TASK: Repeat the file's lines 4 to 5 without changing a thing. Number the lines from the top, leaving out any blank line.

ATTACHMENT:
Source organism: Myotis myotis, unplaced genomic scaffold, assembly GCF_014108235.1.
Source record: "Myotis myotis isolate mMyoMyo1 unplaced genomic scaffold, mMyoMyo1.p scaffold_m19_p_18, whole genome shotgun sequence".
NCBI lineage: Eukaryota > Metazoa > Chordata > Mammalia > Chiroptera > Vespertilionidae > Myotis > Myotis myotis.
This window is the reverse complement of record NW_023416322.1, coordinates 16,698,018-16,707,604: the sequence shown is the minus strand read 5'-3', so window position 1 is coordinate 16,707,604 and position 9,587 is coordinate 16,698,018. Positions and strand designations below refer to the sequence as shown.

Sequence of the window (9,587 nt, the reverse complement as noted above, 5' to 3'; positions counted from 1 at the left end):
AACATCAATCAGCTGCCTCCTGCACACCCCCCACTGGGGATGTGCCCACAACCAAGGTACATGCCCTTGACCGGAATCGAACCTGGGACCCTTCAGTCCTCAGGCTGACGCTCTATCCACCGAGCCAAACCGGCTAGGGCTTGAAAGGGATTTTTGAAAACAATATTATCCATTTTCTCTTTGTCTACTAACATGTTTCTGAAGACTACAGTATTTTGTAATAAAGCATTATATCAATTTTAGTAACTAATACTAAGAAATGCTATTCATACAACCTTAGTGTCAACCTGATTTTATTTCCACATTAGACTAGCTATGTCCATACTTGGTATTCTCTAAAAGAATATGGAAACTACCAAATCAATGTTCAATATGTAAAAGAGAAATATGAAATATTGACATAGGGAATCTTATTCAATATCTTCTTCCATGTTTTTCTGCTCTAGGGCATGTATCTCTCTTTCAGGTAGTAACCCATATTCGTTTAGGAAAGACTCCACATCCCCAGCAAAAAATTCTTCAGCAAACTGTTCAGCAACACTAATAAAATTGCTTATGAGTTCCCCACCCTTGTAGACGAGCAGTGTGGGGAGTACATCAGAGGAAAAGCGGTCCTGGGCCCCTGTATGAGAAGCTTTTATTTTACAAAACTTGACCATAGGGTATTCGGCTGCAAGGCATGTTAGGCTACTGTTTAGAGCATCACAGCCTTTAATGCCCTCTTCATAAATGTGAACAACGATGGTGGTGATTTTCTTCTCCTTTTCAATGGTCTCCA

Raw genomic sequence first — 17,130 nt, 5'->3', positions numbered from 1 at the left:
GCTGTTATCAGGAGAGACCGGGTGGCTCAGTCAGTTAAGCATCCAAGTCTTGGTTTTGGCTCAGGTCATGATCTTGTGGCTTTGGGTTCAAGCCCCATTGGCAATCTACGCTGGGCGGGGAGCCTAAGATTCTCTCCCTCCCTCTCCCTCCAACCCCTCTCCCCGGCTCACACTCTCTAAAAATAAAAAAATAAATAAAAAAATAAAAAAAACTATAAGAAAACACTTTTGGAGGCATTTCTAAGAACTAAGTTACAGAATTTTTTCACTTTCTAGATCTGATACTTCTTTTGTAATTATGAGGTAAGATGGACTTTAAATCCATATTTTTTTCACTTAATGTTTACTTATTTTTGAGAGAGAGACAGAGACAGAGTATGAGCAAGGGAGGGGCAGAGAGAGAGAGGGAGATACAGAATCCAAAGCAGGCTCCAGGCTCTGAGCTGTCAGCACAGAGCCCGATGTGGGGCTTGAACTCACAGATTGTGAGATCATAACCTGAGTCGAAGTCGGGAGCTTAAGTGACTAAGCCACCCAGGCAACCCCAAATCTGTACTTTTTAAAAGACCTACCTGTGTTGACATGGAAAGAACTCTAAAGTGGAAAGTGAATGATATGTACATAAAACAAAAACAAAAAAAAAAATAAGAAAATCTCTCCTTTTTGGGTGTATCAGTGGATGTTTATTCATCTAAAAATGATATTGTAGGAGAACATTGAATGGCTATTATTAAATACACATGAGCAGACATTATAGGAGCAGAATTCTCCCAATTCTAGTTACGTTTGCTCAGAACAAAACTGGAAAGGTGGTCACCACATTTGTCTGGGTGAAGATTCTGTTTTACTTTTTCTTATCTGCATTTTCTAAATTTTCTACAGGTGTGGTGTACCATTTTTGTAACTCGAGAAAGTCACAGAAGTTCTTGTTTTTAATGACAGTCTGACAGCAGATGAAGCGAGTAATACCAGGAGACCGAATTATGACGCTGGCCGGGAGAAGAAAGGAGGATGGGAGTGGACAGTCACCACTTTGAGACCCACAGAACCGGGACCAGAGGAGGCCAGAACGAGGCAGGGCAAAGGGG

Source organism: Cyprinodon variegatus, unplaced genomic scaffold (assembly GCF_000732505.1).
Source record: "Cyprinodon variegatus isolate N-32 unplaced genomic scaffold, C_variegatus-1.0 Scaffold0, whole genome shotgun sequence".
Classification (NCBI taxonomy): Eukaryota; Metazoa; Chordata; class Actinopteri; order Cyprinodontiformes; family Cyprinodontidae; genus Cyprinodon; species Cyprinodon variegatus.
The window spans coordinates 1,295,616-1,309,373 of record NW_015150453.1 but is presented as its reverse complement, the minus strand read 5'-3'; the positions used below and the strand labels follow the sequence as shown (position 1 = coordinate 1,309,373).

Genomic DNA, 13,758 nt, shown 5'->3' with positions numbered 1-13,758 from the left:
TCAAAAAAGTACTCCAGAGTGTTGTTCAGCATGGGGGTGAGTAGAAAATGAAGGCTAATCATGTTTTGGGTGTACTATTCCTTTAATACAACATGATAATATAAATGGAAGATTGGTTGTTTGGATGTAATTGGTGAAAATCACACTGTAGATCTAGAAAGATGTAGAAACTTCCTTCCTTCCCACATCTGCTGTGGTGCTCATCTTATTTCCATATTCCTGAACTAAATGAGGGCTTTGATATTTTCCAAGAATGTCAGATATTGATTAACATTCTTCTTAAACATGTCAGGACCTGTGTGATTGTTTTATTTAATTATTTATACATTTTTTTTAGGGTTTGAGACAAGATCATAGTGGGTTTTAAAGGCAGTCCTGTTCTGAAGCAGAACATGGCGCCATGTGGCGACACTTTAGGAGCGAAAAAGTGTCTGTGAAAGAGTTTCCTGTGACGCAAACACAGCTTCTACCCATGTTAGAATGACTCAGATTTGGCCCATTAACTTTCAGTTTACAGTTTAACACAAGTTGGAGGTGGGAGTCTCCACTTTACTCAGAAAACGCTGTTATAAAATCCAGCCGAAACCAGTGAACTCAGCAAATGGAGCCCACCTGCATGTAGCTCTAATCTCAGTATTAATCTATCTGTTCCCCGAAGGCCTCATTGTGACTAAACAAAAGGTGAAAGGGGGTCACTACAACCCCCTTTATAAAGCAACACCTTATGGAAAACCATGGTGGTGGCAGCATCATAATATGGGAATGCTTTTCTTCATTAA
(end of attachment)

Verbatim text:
This window is the reverse complement of record NW_023416322.1, coordinates 16,698,018-16,707,604: the sequence shown is the minus strand read 5'-3', so window position 1 is coordinate 16,707,604 and position 9,587 is coordinate 16,698,018. Positions and strand designations below refer to the sequence as shown.

Sequence of the window (9,587 nt, the reverse complement as noted above, 5' to 3'; positions counted from 1 at the left end):